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Busted
an SAT/ACT vocabulary novel
  

Chapter Three

Part 1

“So, Kim, you ready for your first class with Nefarious Nitkin?” Danielle asked the following morning as she, David and I made our descent to the basement classroom where senior History class was held. At dinner the night before they had given me a rundown of all my teachers, but no one had mentioned this guy.

“Nefarious Nitkin?” I asked, raising my eyebrows.

“Danielle came up with that one,” David said with a laugh. “It’s so perfect.”

“What? Is he really evil or something?”

“You’ll see. I would have told you about him, but no one could ever do Nitkin justice,” Danielle told me, tucking her hair behind her ear.

Within seconds I understood why. Mr. Nitkin was a skinny little man with angular features and a dark mustache that gave him a serious Hitleresque vibe. Judging by the pursed expression on his face as he watched us fill the room, he also had a distinct dislike of all teenagers. When I approached him with my schedule, he eyed me with disdain and gave me a curt welcome.

“Take any empty chair,” he said, waving his arm about. That was when I caught a whiff of his cologne or aftershave or whatever it was. It was so noisome I almost heaved up my nutritious Hereford breakfast.

That was one thing I had to give this place. My first teacher may have been odious, but so far, the food was beyond reproach. After that morning’s yummy oatmeal, fresh fruit and endless supply of OJ, I actually couldn’t wait to see what the chefs whipped up for lunch.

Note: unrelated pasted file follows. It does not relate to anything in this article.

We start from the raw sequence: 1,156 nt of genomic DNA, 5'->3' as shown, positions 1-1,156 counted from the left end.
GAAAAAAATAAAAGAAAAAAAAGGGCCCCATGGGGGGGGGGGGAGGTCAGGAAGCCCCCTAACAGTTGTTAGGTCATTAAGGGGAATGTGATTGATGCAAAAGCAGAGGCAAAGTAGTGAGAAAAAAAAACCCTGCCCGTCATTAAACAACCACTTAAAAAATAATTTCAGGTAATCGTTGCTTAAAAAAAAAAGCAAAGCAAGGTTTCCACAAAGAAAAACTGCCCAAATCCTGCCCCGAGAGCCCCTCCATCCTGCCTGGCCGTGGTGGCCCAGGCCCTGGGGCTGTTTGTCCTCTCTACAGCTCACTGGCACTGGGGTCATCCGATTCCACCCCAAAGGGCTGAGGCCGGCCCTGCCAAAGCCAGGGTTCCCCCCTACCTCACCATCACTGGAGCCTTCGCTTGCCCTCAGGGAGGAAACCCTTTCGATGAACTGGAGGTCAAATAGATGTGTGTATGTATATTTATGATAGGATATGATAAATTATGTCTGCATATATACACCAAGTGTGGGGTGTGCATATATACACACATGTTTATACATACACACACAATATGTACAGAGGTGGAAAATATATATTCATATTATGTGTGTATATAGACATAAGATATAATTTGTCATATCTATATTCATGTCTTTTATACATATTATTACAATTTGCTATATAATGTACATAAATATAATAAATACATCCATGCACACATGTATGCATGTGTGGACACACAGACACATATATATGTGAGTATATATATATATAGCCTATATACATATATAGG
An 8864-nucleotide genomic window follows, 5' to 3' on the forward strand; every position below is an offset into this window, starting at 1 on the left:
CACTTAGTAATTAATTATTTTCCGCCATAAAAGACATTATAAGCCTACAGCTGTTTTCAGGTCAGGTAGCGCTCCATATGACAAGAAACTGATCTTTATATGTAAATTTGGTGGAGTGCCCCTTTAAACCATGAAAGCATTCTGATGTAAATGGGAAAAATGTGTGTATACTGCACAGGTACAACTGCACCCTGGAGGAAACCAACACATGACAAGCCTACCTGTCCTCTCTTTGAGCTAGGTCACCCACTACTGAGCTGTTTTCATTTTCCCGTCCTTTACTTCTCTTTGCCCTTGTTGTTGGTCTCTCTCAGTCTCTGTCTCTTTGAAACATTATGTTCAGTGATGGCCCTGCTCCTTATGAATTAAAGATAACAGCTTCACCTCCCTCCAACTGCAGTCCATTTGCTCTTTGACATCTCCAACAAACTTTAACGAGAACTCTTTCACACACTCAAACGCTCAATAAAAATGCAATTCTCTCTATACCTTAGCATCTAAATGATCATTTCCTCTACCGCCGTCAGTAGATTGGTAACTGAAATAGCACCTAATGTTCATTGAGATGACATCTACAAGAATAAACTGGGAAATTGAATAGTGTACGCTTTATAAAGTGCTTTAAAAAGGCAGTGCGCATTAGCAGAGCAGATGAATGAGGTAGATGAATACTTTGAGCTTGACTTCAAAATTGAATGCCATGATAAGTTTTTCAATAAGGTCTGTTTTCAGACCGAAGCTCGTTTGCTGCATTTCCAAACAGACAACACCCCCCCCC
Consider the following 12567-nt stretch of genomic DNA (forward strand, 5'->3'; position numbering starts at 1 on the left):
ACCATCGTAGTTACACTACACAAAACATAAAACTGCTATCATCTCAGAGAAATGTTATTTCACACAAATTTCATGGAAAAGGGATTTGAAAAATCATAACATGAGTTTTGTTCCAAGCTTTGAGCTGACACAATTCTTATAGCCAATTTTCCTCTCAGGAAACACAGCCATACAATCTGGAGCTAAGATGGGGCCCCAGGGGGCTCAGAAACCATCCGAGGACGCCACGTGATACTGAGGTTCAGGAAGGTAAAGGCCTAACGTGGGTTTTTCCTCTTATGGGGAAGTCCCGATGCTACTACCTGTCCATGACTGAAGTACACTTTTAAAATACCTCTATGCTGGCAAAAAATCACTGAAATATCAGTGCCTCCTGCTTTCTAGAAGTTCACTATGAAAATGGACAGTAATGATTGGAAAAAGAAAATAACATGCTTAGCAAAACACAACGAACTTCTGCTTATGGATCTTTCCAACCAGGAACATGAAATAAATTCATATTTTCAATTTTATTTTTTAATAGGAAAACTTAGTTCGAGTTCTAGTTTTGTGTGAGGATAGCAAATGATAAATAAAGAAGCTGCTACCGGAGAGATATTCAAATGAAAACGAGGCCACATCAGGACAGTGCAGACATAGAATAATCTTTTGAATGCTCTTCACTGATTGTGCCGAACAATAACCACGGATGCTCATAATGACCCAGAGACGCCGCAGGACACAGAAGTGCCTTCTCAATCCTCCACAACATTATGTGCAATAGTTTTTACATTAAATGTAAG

Danielle and David both took seats at the front of the room, saving an empty desk for me right between them. No good. If I sat up front I’d never be able to scan the rest of the classroom and see if either of the other suspects was there. Unfortunately, Danielle was waving at me giddily and I couldn’t ignore her. She was so obviously ecstatic to have someone new to sit with. Poor kid. I sighed, resigning myself to a class period with nothing to absorb except historical facts. Ones I probably already knew.

“Good luck. You’re probably gonna need it,” David said, leaning toward me.

“What, you think I can’t handle this class?” I asked.

“It’s not a commentary on you,” he said with a grin. “None of us can handle this class.”

I smiled. After spending dinner and breakfast with David, I was having a hard time believing this kid could be a drug dealer. He was just so sweet and funny and smart. He couldn’t be the type of person who would get involved with something like that. Could he?

“Did you hear about Cora Klein?” a girl behind me whispered to her friend. “Her parents are sending her off to some school in France.”

“That’s what happens when you flunk the urine test,” the other girl said, snorting a laugh.

Danielle and David exchanged a loaded look. “Who’s Cora Klein?” I asked innocently.

“Just some moron who got busted for E,” David replied as he opened a notebook. “There were, like, five kids booted from here last week. If you get a Big Brother vibe around here, it’s probably because everyone’s watching us like hawks now.”

Interesting. Would David talk about the situation so easily if he were the drug dealer?

“Bet your parents wouldn’t have sent you here if they knew it was Ecstasy central,” the girl behind me said snottily.

On the contrary, I thought. That’s why I was sent here.

“All right, class!” Mr. Nitkin slapped his hands together the moment the bell rang and everyone fell into their seats. “Let’s see who among you has actually done the reading.”

A general groan went up among the students, and I felt a little wave of nerves run through me. A pop quiz? But I wasn’t prepared!